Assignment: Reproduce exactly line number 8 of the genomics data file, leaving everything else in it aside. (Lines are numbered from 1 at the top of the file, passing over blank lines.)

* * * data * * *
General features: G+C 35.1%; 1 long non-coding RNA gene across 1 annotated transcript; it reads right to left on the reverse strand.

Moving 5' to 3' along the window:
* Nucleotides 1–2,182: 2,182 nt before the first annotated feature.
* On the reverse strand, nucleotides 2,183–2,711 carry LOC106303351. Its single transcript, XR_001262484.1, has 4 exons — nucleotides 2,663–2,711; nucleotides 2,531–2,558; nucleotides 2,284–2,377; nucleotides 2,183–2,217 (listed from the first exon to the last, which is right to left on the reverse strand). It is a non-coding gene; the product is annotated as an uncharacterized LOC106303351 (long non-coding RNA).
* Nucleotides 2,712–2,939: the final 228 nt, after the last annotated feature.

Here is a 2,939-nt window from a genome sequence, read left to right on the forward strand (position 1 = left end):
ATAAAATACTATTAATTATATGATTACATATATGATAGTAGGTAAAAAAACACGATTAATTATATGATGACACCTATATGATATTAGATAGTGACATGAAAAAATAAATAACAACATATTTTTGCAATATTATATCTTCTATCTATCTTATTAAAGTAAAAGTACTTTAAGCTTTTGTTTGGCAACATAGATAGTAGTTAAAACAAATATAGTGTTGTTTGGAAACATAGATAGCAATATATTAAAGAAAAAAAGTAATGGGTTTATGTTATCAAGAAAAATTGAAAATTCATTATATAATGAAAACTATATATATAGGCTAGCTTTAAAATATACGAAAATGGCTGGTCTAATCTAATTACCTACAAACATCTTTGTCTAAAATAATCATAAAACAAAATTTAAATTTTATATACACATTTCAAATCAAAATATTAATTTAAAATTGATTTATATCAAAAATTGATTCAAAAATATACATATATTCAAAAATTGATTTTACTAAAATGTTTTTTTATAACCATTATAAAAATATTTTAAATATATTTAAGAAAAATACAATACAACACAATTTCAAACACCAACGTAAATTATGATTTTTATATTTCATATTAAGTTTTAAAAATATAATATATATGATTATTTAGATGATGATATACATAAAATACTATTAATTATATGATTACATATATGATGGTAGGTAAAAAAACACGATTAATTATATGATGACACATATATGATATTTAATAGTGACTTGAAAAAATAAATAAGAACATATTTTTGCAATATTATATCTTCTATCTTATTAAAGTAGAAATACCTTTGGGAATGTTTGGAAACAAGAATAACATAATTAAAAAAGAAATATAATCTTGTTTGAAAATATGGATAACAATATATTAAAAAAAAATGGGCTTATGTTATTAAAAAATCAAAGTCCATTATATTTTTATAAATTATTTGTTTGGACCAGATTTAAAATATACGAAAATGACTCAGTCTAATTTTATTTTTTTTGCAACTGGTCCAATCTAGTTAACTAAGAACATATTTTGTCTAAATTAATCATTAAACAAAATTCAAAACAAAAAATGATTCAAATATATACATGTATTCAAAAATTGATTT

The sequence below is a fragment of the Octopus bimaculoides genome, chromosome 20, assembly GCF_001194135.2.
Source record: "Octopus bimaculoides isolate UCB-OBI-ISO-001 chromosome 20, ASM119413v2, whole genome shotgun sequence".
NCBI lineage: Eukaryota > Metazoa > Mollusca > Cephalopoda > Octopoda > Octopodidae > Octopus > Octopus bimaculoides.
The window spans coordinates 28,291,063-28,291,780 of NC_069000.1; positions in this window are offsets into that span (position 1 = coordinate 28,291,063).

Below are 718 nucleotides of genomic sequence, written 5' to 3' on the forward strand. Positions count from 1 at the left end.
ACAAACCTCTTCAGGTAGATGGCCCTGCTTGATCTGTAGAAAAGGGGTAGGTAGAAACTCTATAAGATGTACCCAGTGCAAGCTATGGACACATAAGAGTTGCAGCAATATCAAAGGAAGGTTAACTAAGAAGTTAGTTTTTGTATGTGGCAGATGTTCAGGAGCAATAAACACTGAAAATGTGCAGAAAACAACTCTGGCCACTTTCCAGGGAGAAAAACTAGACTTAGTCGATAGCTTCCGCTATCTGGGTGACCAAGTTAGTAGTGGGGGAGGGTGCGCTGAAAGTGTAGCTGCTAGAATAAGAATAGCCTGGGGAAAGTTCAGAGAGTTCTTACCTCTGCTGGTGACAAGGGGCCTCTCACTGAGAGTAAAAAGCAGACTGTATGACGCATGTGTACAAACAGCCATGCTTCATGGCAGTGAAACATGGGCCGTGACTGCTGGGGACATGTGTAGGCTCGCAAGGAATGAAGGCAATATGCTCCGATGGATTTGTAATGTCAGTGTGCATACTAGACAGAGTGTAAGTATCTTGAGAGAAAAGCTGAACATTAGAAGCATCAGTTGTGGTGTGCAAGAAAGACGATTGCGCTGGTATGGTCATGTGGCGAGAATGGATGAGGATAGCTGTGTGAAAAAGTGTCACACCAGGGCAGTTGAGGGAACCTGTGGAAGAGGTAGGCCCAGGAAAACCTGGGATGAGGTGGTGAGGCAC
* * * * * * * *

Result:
The sequence below is a fragment of the Octopus bimaculoides genome, chromosome 20, assembly GCF_001194135.2.